The popularity of CBD, or cannabidiol, has exploded in recent years, riding a wave of anecdotes and celebrity endorsements, with everyone from Kim Kardashian to Martha Stewart promoting its benefits. Early research has found that while CBD may interact with other drugs, it does not have any addictive properties or major side effects, according to the World Health Organization.
In the U.S., legislation around CBD was relaxed with the 2018 Farm Bill, removing CBD derived from hemp (CBD with less than .3 per cent THC) from the Controlled Substances list. Sales of CBD in the U.S. grew to US$ 4.7 billion in 2020.
Experts say because of widespread availability in the U.S., Canadians may not realize that the CBD products that have sprung up at their local farmer’s market, CBD boutique store, unlicensed websites or even pet stores are all illegal.
“It’s a Wild West, it’s buyer beware. There’s hundreds of these websites making all kinds of claims from A to Z,” Busse said. “And it’s left to the consumer to somehow sort all this out.”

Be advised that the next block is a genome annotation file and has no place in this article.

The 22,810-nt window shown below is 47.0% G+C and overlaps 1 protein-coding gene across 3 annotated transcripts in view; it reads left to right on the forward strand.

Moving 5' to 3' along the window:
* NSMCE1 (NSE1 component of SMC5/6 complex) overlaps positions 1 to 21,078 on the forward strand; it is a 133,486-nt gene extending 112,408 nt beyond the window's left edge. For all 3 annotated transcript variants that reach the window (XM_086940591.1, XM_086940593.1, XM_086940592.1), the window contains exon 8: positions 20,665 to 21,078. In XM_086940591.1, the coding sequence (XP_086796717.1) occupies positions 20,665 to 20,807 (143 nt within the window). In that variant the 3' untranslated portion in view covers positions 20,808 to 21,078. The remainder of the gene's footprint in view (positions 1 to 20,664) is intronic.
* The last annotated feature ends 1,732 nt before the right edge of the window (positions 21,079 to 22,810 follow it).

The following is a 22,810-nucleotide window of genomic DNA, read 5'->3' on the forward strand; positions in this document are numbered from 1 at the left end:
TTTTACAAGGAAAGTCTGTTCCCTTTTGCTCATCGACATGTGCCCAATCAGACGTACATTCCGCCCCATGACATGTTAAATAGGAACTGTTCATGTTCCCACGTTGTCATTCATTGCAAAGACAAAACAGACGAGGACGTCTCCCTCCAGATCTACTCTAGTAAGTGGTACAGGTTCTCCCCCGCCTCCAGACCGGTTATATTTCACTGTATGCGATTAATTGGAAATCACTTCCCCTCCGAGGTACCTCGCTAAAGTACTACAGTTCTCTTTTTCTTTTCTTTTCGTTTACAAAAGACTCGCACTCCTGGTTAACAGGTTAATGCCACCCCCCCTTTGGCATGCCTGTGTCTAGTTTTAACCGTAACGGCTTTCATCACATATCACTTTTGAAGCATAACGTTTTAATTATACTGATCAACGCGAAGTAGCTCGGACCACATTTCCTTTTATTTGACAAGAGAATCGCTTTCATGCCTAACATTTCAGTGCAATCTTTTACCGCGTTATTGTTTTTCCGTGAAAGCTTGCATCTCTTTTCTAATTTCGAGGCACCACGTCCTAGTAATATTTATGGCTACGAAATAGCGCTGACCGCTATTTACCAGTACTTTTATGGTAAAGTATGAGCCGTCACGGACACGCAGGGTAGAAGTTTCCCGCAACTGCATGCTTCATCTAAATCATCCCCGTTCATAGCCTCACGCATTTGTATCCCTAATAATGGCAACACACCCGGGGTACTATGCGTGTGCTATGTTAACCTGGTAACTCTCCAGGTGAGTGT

What’s in black market CBD?
CBD products sold on the black market don’t undergo the same rigorous standards of testing that licensed CBD products go through.
While some of the black market sites Marketplace examined did provide test results, it wasn’t clear if all lots or batches were tested, and some sites provided results that were years out of date.
Busse says because CBD is regulated as a controlled substance, which puts it in the same legal category as drugs like fentanyl, he and other researchers have run into the same legal hurdles as the CBC in their attempts to test black market CBD products.
“These products can be acquired by anyone in Canada with an internet connection and a credit card,” Busse said. “But you can’t actually test what all these people are using, which seems very counterintuitive.”
U.S. tests find half of CBD products contain undisclosed THC
Testing may be tricky in Canada, but the U.S. Food and Drug Administration (FDA) regularly tests CBD products. Busse says that removing CBD as a controlled substance in the U.S. has made it easier for U.S. researchers to study, evaluate and to test the products on the market.